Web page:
West Africa takes a leap forward for freshwater conservation | WWF

West Africa takes a leap forward for freshwater conservation

Posted on 18 February 2002    
Abuja, Nigeria - WWF, the conservation organization welcomed Saturday's announcement by the government of Guinea of the designation of new wetlands of international importance in West Africa, at the Summit of Heads of States and Governments of the Niger Basin Authority (N.B.A).

Covering more than 4.5 million hectares, these wetlands become the second largest wetland protected area in Africa after Botswana's Okavango Delta. The wetlands in Guinea include the headwaters or source of the Niger River and represent the first contribution to the U.N. International Year of Mountains - 2002 since WWF's call last month on world governments to protect their mountain wetlands. More than 250 species of freshwater fish from 36 different families live in the Niger river; of these, 20 species cannot be found anywhere else in the world. About 25 species of wild mammals and 1000 species of birds depend on the Niger basin habitats.

�For centuries the Niger River basin has been the birthplace of great civilizations of fishermen, farmers, pastoralists.� said Souleymane Zeba, WWF�s regional representative for West Africa. �Indeed, this river is the cultural, economic and ecological backbone of West Africa�.

For the past two years, WWF, the Ramsar Convention Bureau and the Niger Basin Authority have been developing a remarkable Niger River Basin initiative for freshwater conservation in the West African sub-region. The Niger River Basin is a focal area for WWF's activities in West Africa which aim at strengthening the conservation and sustainable management of freshwater ecosystems. Guinea's announcement is a major step towards the implementation of these common objectives. The Niger Basin Initiative involves WWF, the Nigerian Conservation Foundation and Wetlands International. As part of the Initiative, the government of Niger announced the designation of half a million hectares of wetlands for protection last June.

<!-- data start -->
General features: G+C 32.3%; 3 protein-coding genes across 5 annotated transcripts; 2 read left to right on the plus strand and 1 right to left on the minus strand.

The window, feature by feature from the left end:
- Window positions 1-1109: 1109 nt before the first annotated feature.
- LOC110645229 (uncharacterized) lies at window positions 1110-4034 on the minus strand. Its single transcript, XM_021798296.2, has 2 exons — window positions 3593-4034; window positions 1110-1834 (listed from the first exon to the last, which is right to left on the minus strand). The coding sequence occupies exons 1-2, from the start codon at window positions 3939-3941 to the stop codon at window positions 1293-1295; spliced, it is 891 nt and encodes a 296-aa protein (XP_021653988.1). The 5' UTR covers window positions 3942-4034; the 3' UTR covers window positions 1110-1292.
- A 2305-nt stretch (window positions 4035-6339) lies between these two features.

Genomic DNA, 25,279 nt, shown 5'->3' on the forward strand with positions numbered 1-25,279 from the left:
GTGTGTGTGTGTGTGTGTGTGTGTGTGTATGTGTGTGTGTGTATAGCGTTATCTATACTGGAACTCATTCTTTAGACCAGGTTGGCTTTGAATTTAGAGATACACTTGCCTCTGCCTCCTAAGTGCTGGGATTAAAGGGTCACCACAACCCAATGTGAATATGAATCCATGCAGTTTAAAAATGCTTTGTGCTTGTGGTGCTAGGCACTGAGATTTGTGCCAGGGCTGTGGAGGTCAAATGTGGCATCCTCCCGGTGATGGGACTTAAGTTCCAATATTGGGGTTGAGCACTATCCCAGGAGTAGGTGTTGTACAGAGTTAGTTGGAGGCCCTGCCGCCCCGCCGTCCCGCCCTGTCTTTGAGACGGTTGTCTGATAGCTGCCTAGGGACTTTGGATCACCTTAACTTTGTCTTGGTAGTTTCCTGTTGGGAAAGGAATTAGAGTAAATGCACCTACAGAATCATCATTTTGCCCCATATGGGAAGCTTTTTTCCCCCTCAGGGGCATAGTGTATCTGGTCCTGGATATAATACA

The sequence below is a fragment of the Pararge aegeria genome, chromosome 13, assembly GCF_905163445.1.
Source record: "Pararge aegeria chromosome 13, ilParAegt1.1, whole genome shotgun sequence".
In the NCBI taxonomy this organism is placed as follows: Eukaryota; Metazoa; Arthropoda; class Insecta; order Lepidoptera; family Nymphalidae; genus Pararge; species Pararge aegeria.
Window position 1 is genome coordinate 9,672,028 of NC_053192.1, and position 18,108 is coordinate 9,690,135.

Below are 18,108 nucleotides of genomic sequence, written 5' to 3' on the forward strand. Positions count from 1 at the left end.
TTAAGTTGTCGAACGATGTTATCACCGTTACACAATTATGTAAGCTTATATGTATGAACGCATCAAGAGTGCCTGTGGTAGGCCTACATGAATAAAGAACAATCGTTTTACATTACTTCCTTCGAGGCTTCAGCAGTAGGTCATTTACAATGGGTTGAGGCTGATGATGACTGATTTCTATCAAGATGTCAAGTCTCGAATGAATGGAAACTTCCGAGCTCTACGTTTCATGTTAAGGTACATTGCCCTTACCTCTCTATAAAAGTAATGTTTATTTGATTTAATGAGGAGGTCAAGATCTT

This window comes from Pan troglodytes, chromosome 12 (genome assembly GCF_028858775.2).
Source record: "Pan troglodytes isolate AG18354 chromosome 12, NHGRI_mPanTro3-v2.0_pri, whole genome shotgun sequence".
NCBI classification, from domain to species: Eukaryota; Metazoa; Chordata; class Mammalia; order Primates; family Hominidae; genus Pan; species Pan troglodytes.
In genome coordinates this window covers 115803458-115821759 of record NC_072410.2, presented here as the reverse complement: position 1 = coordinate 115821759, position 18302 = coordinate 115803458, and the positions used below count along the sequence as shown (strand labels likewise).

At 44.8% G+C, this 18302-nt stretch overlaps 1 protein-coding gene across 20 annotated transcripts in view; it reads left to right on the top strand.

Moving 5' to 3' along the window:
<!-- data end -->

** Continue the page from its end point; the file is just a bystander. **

The protection of wetlands under the Ramsar Convention means that the governments are making sustainable use of natural wetland resources a priority and setting a precedent for ensuring safe and adequate water for a large population in Africa. Other large-scale freshwater conservation projects are under way with WWF support in Chad and Nigeria, whose new Ramsar Sites are expected to be formally designated in the next few months. It is also expected that Benin, Burkina Faso, Mali, and Côte d�Ivoire will add new wetlands to the Niger Basin network of Ramsar sites.

"Africa is making great strides for the protection of freshwater sources and WWF is pleased to be part of the solution, working with committed partners on a freshwater crisis that touches the whole world, and in particular, Africa," said Sarah Humphrey, WWF�s Freshwater Officer for Africa and Madagascar.

For further information:
Frédéric Bambara, Communications Officer, Tel:+225 22 44 87 86, fbambara@wwfwarpo.ci
Lisa Hadeed, Communications Manager, Living Waters. Tel: +41 22 364 9030, email: lhadeed@wwfint.org

Notes to Editors:
The Ramsar Convention on Wetlands, signed in Ramsar, Iran, in 1971, is an intergovernmental treaty which provides the framework for national action and international cooperation for the conservation and wise use of wetlands and their resources. There are presently 130 Contracting Parties to the Convention, with 1133 wetland sites, totalling 91.4 million hectares, designated for inclusion in the Ramsar List of Wetlands of International Importance.

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